Can an expansive, graphically stunning sci-fi RPG find a home on the iPhone? Or, will
EA once again put its name on something that is rushed, flawed, and pretty much just a poorly realized imitation of one of its prize franchises? Come on, you already know the answer to that question.
Mass Effect Galaxy, developed by Bioware, is part of the world of the wildly successful
Mass Effect series of games. If Mass Effect is a beloved series full of creative monsters, compelling characters, and distinctive wonder not unlike Star Wars, then Mass Effect Galaxy is sadly the widely reviled
Star Wars Holiday Special.
Mass Effect Galaxy follows the exploits of Jacob, a former Alliance soldier, and Miranda, an Alliance spy, as they try to save humanity from a Batarian terrorist attack. The gameplay has two distinct forms: an interactive series of cartoon scenes where you dictate how Jacob interacts with people and a top-down action shooter where you use the accelerometer to navigate Jacob around the world.
I was actually quite impressed with the Cartoon Network-like artwork of Mass Effect Galaxy. In between battles, you’ll often be tasked with guiding Jacob to different parts of the galaxy and the animations, soundtrack, and characters are all pretty well defined and memorable. Jacob is a cookie-cutter bald space marine character, but the aliens he encounters can often be reasoned with (instead of fought with) and you can avoid fights, gain more intelligence, or be more antagonistic depending on what conservational choices you make.
You won’t have the ability to create and define relationships like in the original Mass Effect, but the “choose your own adventure” aspect I found oddly compelling. Casey Hudson’s writing team does a bang up job of introducing people to the world without making the missions clichéd or expected. Yeah, you’ll basically just be shooting a lot of things, but in between scenes you begin to feel like there’s a mystery to be solved too.
Unfortunately, this game reeks of one on a deadline. The animations seem rushed and half-finished. At times, the cut scenes depict action and actual animations with dialogue and sound. Other times, there’s only a voice over and a bunch of still images. Perhaps EA wanted the game to serve as a promoting mechanism for Mass Effect 2 (the load screens reveal that Jacob and Miranda will appear in the upcoming title) because there seems no other reason for Mass Effect Galaxy to be this unfinished.
The cartoon-based social interactions are short, which is a shame, because the combat is a much weaker game element and requires constantly loading between maps. Typically, you enter a room with lots of boxes, walls, and enemies. You guide Jacob via the accelerometer and he’ll automatically shoot anything he’s locked onto. It feels like you’re playing marble-madness because of the constantly titling of the screen, but I’ll give Bioware credit because it’s a unique way to engage the iPhone’s control schemes. Every time you pause the game you can recalibrate the accelerometer, thus ensuring you won’t be stuck holding it level the entire time. The downside is that between maps long load times harass you and sometimes the loading reticule will hang around for a few seconds after combat has begun— an extremely sloppy and frustrating flaw. During this awkward period, you won’t be able to move and you can’t use your special weapons.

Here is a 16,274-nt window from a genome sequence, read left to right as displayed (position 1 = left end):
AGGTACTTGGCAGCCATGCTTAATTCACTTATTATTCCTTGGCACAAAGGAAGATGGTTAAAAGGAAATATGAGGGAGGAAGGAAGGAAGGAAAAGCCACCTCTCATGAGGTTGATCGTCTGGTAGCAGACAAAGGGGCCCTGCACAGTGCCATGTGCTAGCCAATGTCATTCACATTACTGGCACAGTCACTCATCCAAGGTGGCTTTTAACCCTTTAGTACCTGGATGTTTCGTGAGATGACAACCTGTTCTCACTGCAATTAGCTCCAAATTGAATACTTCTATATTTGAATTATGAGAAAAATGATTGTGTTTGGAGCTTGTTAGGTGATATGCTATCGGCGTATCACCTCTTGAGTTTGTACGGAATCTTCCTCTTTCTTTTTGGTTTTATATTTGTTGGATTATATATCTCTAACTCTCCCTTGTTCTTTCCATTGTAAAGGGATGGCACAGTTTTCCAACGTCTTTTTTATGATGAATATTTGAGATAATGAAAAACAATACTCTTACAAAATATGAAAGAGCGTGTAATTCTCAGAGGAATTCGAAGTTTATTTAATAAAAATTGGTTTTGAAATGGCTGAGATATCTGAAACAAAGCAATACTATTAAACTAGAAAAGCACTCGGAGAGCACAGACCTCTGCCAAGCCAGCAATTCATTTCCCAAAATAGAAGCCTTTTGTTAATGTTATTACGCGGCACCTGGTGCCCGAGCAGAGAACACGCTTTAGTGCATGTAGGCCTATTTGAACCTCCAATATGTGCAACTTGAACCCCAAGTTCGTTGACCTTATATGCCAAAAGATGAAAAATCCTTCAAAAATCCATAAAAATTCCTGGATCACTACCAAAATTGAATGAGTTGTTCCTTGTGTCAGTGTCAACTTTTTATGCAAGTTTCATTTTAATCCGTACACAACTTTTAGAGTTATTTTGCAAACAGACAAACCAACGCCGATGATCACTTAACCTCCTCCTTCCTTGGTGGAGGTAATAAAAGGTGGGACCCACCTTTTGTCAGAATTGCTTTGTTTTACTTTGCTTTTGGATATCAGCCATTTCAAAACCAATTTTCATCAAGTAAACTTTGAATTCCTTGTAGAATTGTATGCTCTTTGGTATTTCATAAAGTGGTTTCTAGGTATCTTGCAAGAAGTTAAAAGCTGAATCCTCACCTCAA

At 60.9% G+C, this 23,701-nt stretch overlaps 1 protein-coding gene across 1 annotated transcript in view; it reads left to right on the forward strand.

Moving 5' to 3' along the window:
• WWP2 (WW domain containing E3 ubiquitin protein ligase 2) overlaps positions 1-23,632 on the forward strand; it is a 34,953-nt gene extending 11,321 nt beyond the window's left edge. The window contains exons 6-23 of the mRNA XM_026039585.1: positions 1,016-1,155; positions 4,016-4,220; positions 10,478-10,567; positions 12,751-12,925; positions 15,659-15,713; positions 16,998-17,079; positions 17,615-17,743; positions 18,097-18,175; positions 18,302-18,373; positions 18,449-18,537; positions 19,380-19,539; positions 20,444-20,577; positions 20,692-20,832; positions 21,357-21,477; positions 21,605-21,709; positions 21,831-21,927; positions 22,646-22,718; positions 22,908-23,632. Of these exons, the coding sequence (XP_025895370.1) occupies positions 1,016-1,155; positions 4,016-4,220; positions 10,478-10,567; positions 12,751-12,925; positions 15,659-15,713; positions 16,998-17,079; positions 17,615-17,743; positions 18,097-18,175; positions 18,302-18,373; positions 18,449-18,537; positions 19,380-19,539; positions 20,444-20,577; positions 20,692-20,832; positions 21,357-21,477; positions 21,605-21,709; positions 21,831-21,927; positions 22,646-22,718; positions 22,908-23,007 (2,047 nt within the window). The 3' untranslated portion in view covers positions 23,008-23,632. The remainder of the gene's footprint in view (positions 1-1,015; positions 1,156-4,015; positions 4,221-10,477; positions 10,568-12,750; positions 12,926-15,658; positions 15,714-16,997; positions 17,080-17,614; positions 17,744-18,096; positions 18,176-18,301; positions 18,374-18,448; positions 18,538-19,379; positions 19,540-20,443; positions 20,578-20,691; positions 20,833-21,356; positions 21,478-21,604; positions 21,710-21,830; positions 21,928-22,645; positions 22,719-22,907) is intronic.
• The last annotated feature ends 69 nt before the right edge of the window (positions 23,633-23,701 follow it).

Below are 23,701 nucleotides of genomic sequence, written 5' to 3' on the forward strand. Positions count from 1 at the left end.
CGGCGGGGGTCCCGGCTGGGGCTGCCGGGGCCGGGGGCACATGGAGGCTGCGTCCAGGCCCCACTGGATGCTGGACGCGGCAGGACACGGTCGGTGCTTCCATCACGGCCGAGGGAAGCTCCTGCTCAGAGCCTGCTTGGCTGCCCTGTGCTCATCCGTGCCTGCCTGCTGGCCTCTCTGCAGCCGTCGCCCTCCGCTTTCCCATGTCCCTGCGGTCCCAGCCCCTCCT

Even when the combat loads properly, you’ll find it repetitive and uninspired. Mass Effect Galaxy boasts that you have the ability to use a heavy weapon, freeze the enemy, lower their shields, pick up powerups, and eventually upgrade your weapons. But you’ll constantly confront the same one or two enemies in every map, the distinction between what you can shoot through and what you can’t is vague at best, and the weapons can only be upgraded once and by the time you upgrade your rocket launcher the enemies become easy cannon fodder and the difficulty plummets.
Like every EA Mobile game I run on my iPhone 3G, it crashes occasionally and sucks up your battery life pretty quickly (though not as fast as
The Oregon Trail). It’s not just the long load times that disjoint an immersive experience, but the lackluster combat, oddly unfinished animations, and constant loading. But despite all of these flaws, I still really appreciate that Bioware translated their science fiction world to a compelling (if brief) story with a beautiful art style. If they can only develop gameplay that is worth more than ten minutes of your time, then Mass Effect Galaxy wouldn’t have already been deleted from my iPhone.
Mass Effect Galaxy is compatible with any iPhone or iPod touch running the iPhone 2.2.1 software update.